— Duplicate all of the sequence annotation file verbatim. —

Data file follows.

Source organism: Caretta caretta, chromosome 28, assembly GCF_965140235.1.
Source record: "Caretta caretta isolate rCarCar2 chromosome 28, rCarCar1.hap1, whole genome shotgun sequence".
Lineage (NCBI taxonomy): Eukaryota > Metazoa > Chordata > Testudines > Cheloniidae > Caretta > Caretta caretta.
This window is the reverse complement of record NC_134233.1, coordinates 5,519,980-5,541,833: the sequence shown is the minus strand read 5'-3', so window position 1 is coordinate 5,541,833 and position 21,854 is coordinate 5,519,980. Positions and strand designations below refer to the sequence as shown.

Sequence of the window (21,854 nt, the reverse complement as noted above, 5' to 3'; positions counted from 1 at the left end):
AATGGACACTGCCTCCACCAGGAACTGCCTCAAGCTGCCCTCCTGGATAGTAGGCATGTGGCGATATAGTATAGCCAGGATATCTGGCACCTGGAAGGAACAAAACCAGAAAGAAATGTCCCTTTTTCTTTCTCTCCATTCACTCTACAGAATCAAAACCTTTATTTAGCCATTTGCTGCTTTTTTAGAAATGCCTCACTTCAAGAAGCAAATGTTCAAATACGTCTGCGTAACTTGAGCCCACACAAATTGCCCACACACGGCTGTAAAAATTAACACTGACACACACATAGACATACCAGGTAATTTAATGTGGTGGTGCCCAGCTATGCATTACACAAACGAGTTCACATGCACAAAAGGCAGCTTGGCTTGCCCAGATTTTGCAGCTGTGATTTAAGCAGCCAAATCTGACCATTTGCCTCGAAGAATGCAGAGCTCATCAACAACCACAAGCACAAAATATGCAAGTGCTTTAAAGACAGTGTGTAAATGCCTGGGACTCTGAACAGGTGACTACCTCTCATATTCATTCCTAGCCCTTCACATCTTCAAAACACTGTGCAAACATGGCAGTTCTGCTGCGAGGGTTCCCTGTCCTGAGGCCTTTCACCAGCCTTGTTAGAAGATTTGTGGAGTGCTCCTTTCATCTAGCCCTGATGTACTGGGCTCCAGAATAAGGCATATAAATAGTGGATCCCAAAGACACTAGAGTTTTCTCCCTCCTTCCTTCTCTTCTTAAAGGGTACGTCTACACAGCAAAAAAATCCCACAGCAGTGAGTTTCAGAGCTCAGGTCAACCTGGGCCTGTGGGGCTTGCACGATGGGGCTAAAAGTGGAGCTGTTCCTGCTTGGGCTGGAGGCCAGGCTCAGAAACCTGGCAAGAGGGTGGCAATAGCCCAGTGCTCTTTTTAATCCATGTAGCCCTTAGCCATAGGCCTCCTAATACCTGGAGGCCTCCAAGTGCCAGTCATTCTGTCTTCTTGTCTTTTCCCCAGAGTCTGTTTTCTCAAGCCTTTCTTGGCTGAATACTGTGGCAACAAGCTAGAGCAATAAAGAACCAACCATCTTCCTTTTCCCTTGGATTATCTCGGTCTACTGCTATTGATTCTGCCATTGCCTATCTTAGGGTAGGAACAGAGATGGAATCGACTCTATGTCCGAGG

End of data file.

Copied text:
Source organism: Caretta caretta, chromosome 28, assembly GCF_965140235.1.
Source record: "Caretta caretta isolate rCarCar2 chromosome 28, rCarCar1.hap1, whole genome shotgun sequence".
Lineage (NCBI taxonomy): Eukaryota > Metazoa > Chordata > Testudines > Cheloniidae > Caretta > Caretta caretta.
This window is the reverse complement of record NC_134233.1, coordinates 5,519,980-5,541,833: the sequence shown is the minus strand read 5'-3', so window position 1 is coordinate 5,541,833 and position 21,854 is coordinate 5,519,980. Positions and strand designations below refer to the sequence as shown.

Sequence of the window (21,854 nt, the reverse complement as noted above, 5' to 3'; positions counted from 1 at the left end):
AATGGACACTGCCTCCACCAGGAACTGCCTCAAGCTGCCCTCCTGGATAGTAGGCATGTGGCGATATAGTATAGCCAGGATATCTGGCACCTGGAAGGAACAAAACCAGAAAGAAATGTCCCTTTTTCTTTCTCTCCATTCACTCTACAGAATCAAAACCTTTATTTAGCCATTTGCTGCTTTTTTAGAAATGCCTCACTTCAAGAAGCAAATGTTCAAATACGTCTGCGTAACTTGAGCCCACACAAATTGCCCACACACGGCTGTAAAAATTAACACTGACACACACATAGACATACCAGGTAATTTAATGTGGTGGTGCCCAGCTATGCATTACACAAACGAGTTCACATGCACAAAAGGCAGCTTGGCTTGCCCAGATTTTGCAGCTGTGATTTAAGCAGCCAAATCTGACCATTTGCCTCGAAGAATGCAGAGCTCATCAACAACCACAAGCACAAAATATGCAAGTGCTTTAAAGACAGTGTGTAAATGCCTGGGACTCTGAACAGGTGACTACCTCTCATATTCATTCCTAGCCCTTCACATCTTCAAAACACTGTGCAAACATGGCAGTTCTGCTGCGAGGGTTCCCTGTCCTGAGGCCTTTCACCAGCCTTGTTAGAAGATTTGTGGAGTGCTCCTTTCATCTAGCCCTGATGTACTGGGCTCCAGAATAAGGCATATAAATAGTGGATCCCAAAGACACTAGAGTTTTCTCCCTCCTTCCTTCTCTTCTTAAAGGGTACGTCTACACAGCAAAAAAATCCCACAGCAGTGAGTTTCAGAGCTCAGGTCAACCTGGGCCTGTGGGGCTTGCACGATGGGGCTAAAAGTGGAGCTGTTCCTGCTTGGGCTGGAGGCCAGGCTCAGAAACCTGGCAAGAGGGTGGCAATAGCCCAGTGCTCTTTTTAATCCATGTAGCCCTTAGCCATAGGCCTCCTAATACCTGGAGGCCTCCAAGTGCCAGTCATTCTGTCTTCTTGTCTTTTCCCCAGAGTCTGTTTTCTCAAGCCTTTCTTGGCTGAATACTGTGGCAACAAGCTAGAGCAATAAAGAACCAACCATCTTCCTTTTCCCTTGGATTATCTCGGTCTACTGCTATTGATTCTGCCATTGCCTATCTTAGGGTAGGAACAGAGATGGAATCGACTCTATGTCCGAGG